Swine Flu and Fibromyalgia Syndrome information
The Swine flu pandemic poses a particular challenge to the Fibro community. Fibro sufferers may mistake flu symptoms for a Fibro flare, delaying diagnosis; they may feel more ill with the flu because of the overlap between swine flu and Fibro Symptoms; and some Fibro sufferers may be at higher risk of developing complications. The following information may be of use.
Swine Flu Information
Detailed information on swine flu is available on the NHS Choices website here.
Many of the symptoms are similar to a Fibro flare - fatigue, generalised or joint pain, upset tummy, headache, even feeling feverish. However some, such as a sudden cough developing, are not typical of a Fibro flare. A temperature of 38C or more is the critical sign of possible swine flu.
Basic hygiene measures may help protect you from developing swine flu:
- • Ensure everyone washes their hands regularly with soap and water.
- • Clean surfaces regularly to get rid of germs. This is especially important if someone if your house has swine flu. Anti-bacterial cleaning wipes make it easier to frequently wipe down surfaces.
- • Use tissues to cover your mouth and nose when you cough or sneeze,
- • Place used tissues in a bin as soon as possible.
- • If your partner has swine flu or is developing flu-like symptoms, avoiding hugging and kissing and, if possible, sleep separately.
Avoid unnecessary travel and avoid crowded places if possible. If you can work from home and change doctors appointments to telephone consultations, then do so.
Preparing for Swine Flu
If you do get swine flu, it will be helpful if you have made some basic preparations:
- • Get a "flu buddy" who can get you prescriptions, medications and other supplies if you fall ill and cannot leave the house. Ideally this should be someone who does not live with you, but who lives close by, as housemates of sufferers are likely to become ill themselves.
- • Make sure you have basic flu medications: paracetamol or co-codamol, decongestants, cough syrup, throat lozenges, etc. Ensure that you know which medications contain paracetamol as it is dangerous to overdose on paracetamol.
- • Check that you are not about to run out of any medications you take for your Fibro.
- • Stock up on basic supplies such as tissues and toilet paper.
- • Stock up on easy to eat foods that require little or no preparation, such as soup.
If you have flu-like symptoms
If you have flu-like symptoms and are concerned that you may have swine flu, the NHS recommends that you:
- Read up on swine flu symptoms on the NHS website here.
- Stay at home and check your condition at the National Pandemic Flu Service. The National Pandemic Flu Service is a self-care service that will asses your symptoms and, if required, provide an authorisation number which can be used to collect antiviral medication from a local collection point.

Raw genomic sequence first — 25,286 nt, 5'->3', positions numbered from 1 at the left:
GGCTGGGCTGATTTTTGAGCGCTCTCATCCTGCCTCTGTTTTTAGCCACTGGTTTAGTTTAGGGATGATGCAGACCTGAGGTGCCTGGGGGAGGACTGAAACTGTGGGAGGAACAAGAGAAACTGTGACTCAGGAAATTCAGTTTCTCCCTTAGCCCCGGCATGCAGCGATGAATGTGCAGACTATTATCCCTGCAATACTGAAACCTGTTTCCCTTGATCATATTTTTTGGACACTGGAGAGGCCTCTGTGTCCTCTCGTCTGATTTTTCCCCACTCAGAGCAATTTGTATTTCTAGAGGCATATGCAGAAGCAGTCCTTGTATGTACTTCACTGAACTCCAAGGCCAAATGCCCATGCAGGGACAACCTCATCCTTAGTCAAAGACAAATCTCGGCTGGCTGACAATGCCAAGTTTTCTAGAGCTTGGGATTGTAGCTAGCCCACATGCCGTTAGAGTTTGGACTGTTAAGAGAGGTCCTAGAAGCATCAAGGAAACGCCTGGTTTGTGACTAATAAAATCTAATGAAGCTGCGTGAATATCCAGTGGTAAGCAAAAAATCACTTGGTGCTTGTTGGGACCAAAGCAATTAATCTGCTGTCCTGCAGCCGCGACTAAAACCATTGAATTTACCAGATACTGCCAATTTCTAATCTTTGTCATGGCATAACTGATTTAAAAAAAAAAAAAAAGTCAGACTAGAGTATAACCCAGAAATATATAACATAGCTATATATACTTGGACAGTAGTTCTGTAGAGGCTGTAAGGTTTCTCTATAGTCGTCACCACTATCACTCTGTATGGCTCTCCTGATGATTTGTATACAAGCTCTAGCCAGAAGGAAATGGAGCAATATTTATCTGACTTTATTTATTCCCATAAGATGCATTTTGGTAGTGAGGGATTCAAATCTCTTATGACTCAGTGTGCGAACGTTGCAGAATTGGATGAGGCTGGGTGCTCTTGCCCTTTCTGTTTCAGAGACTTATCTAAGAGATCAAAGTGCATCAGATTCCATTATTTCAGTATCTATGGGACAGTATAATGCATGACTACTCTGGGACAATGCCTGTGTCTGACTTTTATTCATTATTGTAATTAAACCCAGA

- You should call your GP directly if: you have a serious underlying illness; you are pregnant; you have a sick child under one year old; your condition suddenly gets much worse; or if your condition is still getting worse after seven days (or five days for a child).
If you develop severe symptoms, such as chest pain or significant difficulty in breathing, then seek medical help straight away.
Treatment strategies used to lessen the symptoms of colds and normal flu may help you feel better if you have swine flu - take paracetamol-based cold remedies to reduce fever and other symptoms, drink plenty of fluids and get lots of rest.
If the flu causes a major flare of your Fibro, then other medications may help - for instance if you are unable to sleep or if you get muscle spasms. Talk to your GP if you have a specific problem like this and they may prescribe a short course of an extra medication. Heat and TENS machines may also be helpful. Be aware that joint or muscle pain may be a symptom of the flu itself and may be best treated with paracetamol to reduce your fever.
Fibro should be considered in the high-risk category with regards to swine flu as it is a chronic neurological disorder that can negatively affect the immune system by making you run down. It is therefore likely that if your doctor considers that you have swine flu, they will consider prescribing an anti-viral, most probably Tamiflu.
Information on the anti-viral medications used is available on NHS MedGuides here.
The most common side effects of Tamiflu are nausea, vomiting, diarrhoea, stomach ache and headache. These side effects mostly occur only after the first dose of the medicine and will usually stop as treatment continues. The frequency of these effects is reduced if the medicinal product is taken with food.
However, if you have a mild case, your doctor may decide to not prescribe you Tamiflu. Its use in a mild case will only serve to reduce how long you are sick by a day or so and the side effects may make you feel worse.
Make sure that any doctor you see about swine flu is aware that you have a chronic health condition and knows of any medications you may already be taking.
Edited 30 August 2009